'Parked car' crash test hits brick wall

The Volvo S60 was best performer in the American test, but the VW CC lost a door.
The Volvo S60 was best performer in the American test, but the VW CC lost a door.

A new car crash test that found an inadequacy in some otherwise five-star crash safety performers in the United States is unlikely to be replicated by the Australian New Car Assessment Program (ANCAP).

Only three of 11 top-end cars tested by the US Insurance Institute for Highway Safety (IIHS) earned a "good" or "acceptable" rating in an overlap test in which 25 per cent of the vehicle's front strikes a solid barrier at 40mph (64km/h).

In one of the tests, the front door of a Volkswagen CC came off, and in another, a Lexus IS crumpled around the legs of the crash test dummy.

Highly rated European cars - the Mercedes C-Class, BMW 3 Series and Audi A4 - that breezed through European NCAP testing were among cars rated marginal or poor in the IIHS test that is designed to replicate a car crashing into an object such as a parked car, tree or pole, striking only a portion of the front of the vehicle, around the headlight.

ANCAP chairman Lauchlan McIntosh told the Australian website GoAuto that a more important priority for his organisation was the adoption of new safety assist anti-collision technology to avoid such crashes.

"I think we have to decide where we put most of our effort, and right now these new collision avoidance technologies are more important than this particular test," he said.

McIntosh said another priority for ANCAP was to get some vehicle manufacturers to comply with current crash tests, including the standard offset deformable barrier test used around the world by other new car assessment programmes.

"Our view is that we still have some problems with cars in the offset tests, so we still have quite a lot of work to do in that space," he said.

"We will watch what happens with the (US) tests that they are doing."

The IIHS says American research shows such crashes account for almost a quarter of frontal crashes involving serious or fatal injury to front-seat occupants. But McIntosh said it was unclear if evidence existed to show that such crashes were a major cause of road trauma in Australia.

The US test would complement the NCAP tests, maintaining the pressure on manufacturers to improve their vehicles.

He said one IIHS crash test on a Ford Lincoln MKZ revealed a particular problem in which the dummy's head missed the airbags deployed from the steering wheel and side roof rail.

"The fact that the head missed the airbag is a concern," he said, and research into the frequency of that problem in Australia was needed.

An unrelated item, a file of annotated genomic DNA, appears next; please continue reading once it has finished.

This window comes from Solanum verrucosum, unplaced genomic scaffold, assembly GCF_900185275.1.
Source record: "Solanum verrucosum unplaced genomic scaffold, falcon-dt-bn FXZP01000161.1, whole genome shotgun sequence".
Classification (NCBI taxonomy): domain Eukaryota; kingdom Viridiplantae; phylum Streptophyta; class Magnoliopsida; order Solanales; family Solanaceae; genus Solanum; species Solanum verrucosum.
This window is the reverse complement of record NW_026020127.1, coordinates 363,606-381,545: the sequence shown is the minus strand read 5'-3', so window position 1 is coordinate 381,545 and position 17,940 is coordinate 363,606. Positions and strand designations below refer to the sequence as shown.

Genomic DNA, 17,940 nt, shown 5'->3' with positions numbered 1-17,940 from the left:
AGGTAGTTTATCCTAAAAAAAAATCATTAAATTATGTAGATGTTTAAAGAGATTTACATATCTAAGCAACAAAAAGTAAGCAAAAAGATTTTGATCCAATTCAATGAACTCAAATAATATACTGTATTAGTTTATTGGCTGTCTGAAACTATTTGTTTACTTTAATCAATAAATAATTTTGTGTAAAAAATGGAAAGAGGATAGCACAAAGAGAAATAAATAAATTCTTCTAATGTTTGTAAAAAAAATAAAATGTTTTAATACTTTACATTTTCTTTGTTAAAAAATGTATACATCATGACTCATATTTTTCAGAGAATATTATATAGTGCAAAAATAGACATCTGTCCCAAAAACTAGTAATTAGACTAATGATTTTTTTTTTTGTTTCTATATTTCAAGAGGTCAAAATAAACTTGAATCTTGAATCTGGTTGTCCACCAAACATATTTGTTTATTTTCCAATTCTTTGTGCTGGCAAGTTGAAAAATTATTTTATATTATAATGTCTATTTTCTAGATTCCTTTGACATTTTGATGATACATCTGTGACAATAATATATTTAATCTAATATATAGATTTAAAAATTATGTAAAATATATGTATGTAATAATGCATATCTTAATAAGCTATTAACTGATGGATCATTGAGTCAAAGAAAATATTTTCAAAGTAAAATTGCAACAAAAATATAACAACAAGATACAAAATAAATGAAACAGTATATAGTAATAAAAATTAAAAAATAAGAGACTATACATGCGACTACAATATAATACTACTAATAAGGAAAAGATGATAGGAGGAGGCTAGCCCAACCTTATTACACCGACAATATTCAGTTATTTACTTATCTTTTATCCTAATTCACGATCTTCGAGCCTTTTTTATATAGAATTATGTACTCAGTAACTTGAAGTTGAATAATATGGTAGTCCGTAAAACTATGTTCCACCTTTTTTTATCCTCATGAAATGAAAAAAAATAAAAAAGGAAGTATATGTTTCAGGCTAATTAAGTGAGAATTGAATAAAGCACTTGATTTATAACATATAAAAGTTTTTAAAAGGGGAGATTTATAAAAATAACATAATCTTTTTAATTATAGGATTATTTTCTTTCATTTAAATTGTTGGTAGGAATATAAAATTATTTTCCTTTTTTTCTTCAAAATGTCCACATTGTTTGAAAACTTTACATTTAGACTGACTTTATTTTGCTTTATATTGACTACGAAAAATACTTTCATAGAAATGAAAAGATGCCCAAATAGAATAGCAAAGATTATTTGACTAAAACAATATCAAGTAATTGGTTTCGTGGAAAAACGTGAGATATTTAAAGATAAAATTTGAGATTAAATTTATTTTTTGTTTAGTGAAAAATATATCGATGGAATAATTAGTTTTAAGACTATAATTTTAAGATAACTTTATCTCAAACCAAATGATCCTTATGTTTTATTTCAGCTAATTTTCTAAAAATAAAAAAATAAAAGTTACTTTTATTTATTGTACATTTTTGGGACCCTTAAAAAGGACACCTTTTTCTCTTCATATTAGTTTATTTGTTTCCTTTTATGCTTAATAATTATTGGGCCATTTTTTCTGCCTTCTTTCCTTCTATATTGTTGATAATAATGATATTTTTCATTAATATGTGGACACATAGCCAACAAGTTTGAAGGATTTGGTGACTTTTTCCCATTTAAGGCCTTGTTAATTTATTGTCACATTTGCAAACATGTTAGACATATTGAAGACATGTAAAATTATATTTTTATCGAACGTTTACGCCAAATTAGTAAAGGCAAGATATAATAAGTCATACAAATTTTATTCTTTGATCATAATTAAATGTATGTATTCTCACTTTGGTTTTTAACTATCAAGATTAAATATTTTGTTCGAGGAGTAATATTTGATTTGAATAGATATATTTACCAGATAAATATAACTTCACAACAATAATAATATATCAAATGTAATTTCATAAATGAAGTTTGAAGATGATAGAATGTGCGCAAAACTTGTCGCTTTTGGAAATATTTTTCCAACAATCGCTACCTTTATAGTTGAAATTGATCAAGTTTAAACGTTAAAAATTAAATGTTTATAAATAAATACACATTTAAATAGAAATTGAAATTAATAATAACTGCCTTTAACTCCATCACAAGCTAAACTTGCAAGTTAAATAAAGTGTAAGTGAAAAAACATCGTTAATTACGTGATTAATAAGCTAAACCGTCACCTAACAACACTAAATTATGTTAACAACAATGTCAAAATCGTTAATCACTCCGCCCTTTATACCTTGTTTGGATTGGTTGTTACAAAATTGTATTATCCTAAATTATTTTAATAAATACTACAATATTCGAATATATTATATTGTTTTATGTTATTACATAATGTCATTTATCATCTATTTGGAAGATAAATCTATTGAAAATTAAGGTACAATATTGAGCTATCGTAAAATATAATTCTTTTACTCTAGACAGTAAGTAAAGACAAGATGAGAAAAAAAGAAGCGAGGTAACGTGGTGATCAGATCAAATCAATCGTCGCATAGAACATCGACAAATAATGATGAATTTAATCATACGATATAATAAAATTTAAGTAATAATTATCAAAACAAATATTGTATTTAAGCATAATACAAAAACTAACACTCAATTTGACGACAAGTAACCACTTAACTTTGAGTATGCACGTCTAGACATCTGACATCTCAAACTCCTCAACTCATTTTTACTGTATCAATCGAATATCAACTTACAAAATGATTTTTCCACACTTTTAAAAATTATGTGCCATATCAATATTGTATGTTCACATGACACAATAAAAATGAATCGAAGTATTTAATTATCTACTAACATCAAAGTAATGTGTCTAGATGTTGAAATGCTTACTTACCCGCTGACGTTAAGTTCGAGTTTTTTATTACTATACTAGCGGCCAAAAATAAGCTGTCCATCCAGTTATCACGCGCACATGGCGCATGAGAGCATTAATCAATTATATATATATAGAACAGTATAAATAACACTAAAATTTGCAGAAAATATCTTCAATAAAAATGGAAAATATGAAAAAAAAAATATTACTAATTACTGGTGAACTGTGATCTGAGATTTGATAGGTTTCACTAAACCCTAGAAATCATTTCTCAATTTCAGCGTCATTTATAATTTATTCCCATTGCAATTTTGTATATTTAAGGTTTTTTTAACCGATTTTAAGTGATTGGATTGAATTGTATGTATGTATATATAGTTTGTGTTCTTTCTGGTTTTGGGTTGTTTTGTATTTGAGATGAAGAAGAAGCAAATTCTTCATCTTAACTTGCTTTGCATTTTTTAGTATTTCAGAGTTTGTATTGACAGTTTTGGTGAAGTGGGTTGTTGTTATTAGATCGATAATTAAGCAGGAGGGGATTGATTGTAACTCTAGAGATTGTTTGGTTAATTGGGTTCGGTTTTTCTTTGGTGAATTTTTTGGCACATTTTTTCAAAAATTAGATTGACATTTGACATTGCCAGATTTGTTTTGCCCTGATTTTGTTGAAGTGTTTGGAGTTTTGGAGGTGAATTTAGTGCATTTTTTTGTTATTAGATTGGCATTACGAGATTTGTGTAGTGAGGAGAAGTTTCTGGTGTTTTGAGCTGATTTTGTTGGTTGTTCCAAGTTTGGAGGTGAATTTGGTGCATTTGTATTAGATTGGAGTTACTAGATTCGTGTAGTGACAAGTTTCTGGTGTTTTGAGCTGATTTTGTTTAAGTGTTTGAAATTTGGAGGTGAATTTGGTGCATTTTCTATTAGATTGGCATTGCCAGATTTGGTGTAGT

"We equally have got to get an idea of what sort of numbers of crashes happen in that sort of way."

In the test, the Lincoln jerked sideways on impact, throwing the dummy's head towards the A pillar.

At the same time, the steering wheel moved sideways towards the middle of the car, creating a gap in the airbag cover, and the curtain airbag was too short to cover the A pillar.

The IIHS said most of the cars tested performed poorly because of a structural weakness in their front extremities.

IIHS president Adrian Lund highlighted the structural design of the best-performing car in the tests - the Volvo S60 - which has a rail running from the base of the A pillar towards the front of the car.

Volvo says the deformable steel rail is designed to cope with such impacts.

As well, the S60 has a crossmember running below the instrument panel to further guard against deformation.

The Volvo had only a few centimetres of intrusion into the cabin space.

"The Lexus IS had 10 times as much occupant compartment intrusion as the Volvo," IIHS said.

"The car's A-pillar bent and the footwell collapsed as the front left wheel and tyre were forced rearward."

IIHS said that like the Lexus IS, the Mercedes-Benz C-Class also trapped the dummy's feet.

The Passat-based VW CC took the dubious honour of being the first car tested by the IIHS to lose its door in the test, sheared off at the hinges.

The "after" photo of the CC not only shows the missing door, but also how the main structural chassis rail was largely undamaged by the crash, in which the crash barrier sheared off the front mudguard and front wheel before taking off the door hinges.

Under the standard offset barrier test, which hits 40 per cent of the front of the car, that chassis rail would have taken much of the impact.

Apart from the Volvo S60, the only other test car to manage a "good" rating was the Honda Accord-based Acura TL. The Infiniti G received an "acceptable" rating.

Cars rated "poor" were the Acura TSX, the BMW 3 Series, the Lincoln MKZ, the Volkswagen CC, the Mercedes C-Class, the Lexus IS250/350, the Audi A4 and the Lexus ES350.

- NZ Herald

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